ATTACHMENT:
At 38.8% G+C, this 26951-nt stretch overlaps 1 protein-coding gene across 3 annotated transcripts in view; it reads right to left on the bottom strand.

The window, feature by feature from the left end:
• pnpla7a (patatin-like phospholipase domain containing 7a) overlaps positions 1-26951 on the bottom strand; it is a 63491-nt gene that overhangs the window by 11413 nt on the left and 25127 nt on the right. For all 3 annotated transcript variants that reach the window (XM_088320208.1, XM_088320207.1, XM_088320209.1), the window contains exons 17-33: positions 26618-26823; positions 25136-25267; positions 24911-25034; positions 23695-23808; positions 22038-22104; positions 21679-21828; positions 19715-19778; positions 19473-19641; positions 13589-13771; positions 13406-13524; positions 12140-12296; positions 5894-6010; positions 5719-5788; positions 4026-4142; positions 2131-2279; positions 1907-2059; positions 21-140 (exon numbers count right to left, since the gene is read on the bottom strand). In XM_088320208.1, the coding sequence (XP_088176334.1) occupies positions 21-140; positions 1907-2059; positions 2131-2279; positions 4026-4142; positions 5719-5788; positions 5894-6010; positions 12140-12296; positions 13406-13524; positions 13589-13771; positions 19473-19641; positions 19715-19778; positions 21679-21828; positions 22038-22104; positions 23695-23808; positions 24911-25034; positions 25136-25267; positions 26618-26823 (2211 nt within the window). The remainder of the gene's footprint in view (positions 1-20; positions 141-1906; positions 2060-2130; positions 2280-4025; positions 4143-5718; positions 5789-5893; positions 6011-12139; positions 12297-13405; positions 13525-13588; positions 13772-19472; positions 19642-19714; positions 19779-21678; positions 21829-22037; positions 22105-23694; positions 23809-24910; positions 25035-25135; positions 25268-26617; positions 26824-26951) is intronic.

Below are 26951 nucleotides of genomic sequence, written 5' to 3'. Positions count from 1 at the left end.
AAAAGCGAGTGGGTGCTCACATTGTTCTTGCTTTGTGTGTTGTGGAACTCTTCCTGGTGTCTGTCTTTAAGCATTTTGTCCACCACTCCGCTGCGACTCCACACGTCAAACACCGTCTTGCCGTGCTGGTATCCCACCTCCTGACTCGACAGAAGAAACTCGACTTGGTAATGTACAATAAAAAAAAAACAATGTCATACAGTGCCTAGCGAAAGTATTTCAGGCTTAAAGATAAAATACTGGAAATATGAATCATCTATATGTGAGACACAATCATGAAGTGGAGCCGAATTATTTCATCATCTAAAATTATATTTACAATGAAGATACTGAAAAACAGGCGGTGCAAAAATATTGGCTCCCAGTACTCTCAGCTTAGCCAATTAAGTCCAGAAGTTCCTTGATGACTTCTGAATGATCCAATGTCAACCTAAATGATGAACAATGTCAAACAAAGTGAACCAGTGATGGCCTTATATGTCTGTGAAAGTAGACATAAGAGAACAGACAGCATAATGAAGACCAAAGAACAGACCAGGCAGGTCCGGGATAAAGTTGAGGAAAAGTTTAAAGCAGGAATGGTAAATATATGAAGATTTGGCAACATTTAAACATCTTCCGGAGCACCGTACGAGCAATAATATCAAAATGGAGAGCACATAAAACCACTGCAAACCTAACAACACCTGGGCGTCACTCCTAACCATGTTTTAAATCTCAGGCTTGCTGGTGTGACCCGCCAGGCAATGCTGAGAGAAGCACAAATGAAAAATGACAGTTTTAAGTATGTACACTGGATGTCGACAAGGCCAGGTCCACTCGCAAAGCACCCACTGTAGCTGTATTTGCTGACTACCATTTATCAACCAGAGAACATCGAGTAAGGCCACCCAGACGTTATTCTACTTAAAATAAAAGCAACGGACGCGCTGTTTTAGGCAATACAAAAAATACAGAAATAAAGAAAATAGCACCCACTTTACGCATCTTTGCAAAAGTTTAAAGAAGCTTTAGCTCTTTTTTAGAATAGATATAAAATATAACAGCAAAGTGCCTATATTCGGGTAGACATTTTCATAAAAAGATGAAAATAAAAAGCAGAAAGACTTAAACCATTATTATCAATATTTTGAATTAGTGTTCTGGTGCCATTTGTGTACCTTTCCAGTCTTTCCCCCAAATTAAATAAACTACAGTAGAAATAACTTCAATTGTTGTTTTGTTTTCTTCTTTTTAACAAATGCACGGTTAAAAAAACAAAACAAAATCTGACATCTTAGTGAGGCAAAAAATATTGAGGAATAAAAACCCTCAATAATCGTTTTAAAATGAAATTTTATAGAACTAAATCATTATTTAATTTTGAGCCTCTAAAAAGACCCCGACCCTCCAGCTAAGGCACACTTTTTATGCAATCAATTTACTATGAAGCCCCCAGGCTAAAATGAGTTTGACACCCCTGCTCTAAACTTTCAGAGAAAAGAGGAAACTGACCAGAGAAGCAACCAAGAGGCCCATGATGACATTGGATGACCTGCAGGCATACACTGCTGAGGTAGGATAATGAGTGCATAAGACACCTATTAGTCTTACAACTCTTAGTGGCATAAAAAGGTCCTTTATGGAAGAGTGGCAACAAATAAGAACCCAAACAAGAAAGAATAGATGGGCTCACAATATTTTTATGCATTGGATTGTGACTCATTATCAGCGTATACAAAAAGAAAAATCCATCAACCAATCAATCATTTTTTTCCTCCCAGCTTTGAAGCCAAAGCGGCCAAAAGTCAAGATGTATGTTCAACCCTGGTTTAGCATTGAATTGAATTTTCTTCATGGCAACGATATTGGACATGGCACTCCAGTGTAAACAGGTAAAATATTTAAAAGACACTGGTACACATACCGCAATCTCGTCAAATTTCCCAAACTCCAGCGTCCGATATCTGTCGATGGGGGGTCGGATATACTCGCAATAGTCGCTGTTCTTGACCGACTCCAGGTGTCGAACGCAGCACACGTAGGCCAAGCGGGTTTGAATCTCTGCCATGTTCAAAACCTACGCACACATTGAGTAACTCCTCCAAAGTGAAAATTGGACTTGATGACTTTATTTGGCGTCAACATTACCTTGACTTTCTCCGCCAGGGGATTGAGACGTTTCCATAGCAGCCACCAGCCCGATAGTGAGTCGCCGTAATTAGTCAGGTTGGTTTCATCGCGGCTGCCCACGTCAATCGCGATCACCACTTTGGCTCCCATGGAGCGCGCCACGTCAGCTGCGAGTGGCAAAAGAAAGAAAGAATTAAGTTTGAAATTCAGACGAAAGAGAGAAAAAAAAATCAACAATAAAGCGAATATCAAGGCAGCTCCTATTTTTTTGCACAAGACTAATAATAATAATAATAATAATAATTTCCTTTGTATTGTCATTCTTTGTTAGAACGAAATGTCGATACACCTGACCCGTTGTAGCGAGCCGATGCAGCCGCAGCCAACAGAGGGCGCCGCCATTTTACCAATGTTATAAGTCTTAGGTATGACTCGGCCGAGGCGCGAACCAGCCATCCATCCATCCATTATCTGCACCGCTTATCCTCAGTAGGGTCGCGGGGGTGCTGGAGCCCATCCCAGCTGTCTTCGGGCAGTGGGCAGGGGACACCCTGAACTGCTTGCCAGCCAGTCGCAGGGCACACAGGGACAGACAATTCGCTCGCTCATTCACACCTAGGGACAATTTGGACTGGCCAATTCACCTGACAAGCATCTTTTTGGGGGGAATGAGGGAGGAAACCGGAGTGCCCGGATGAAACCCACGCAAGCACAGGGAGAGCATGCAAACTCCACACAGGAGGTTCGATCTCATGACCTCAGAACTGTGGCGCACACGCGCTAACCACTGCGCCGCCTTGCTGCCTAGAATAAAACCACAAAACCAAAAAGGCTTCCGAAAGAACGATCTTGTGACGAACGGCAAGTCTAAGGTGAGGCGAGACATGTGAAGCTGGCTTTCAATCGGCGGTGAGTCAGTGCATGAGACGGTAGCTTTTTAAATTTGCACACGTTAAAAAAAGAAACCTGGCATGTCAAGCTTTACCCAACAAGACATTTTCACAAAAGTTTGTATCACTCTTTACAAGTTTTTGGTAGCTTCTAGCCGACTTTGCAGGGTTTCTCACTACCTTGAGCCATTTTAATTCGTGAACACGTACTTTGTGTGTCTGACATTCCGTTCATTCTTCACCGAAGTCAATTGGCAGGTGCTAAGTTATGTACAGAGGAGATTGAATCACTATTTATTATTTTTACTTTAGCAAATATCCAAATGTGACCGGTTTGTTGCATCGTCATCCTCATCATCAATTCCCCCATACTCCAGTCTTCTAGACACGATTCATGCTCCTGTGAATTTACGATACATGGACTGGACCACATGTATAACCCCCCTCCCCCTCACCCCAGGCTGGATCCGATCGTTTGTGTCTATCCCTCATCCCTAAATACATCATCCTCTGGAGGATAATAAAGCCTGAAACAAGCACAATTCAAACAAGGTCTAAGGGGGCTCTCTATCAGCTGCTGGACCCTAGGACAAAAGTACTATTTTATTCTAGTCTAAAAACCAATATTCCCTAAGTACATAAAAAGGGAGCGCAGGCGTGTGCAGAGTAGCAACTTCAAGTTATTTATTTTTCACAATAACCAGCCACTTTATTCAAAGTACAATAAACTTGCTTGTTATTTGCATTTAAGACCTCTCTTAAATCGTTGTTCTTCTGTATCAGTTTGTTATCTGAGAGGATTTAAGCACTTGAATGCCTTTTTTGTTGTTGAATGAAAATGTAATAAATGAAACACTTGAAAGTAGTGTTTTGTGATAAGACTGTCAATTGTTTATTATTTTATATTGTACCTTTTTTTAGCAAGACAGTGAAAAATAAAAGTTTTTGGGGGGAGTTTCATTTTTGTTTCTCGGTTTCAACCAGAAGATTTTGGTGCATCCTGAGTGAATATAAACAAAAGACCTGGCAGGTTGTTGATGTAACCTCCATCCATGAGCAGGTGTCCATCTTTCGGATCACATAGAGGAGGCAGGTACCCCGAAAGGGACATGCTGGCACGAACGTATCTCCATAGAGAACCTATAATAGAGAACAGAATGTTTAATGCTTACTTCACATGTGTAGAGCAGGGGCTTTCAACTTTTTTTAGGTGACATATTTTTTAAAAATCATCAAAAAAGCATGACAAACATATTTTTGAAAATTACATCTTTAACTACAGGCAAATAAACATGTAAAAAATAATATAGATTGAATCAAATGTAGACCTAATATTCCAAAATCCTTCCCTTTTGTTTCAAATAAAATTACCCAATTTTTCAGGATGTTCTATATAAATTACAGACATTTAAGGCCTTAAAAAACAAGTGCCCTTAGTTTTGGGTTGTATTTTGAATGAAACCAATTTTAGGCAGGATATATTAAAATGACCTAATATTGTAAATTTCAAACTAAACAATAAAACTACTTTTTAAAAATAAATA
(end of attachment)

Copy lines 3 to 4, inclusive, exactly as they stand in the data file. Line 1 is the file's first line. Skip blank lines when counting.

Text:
• pnpla7a (patatin-like phospholipase domain containing 7a) overlaps positions 1-26951 on the bottom strand; it is a 63491-nt gene that overhangs the window by 11413 nt on the left and 25127 nt on the right. For all 3 annotated transcript variants that reach the window (XM_088320208.1, XM_088320207.1, XM_088320209.1), the window contains exons 17-33: positions 26618-26823; positions 25136-25267; positions 24911-25034; positions 23695-23808; positions 22038-22104; positions 21679-21828; positions 19715-19778; positions 19473-19641; positions 13589-13771; positions 13406-13524; positions 12140-12296; positions 5894-6010; positions 5719-5788; positions 4026-4142; positions 2131-2279; positions 1907-2059; positions 21-140 (exon numbers count right to left, since the gene is read on the bottom strand). In XM_088320208.1, the coding sequence (XP_088176334.1) occupies positions 21-140; positions 1907-2059; positions 2131-2279; positions 4026-4142; positions 5719-5788; positions 5894-6010; positions 12140-12296; positions 13406-13524; positions 13589-13771; positions 19473-19641; positions 19715-19778; positions 21679-21828; positions 22038-22104; positions 23695-23808; positions 24911-25034; positions 25136-25267; positions 26618-26823 (2211 nt within the window). The remainder of the gene's footprint in view (positions 1-20; positions 141-1906; positions 2060-2130; positions 2280-4025; positions 4143-5718; positions 5789-5893; positions 6011-12139; positions 12297-13405; positions 13525-13588; positions 13772-19472; positions 19642-19714; positions 19779-21678; positions 21829-22037; positions 22105-23694; positions 23809-24910; positions 25035-25135; positions 25268-26617; positions 26824-26951) is intronic.

Below are 26951 nucleotides of genomic sequence, written 5' to 3'. Positions count from 1 at the left end.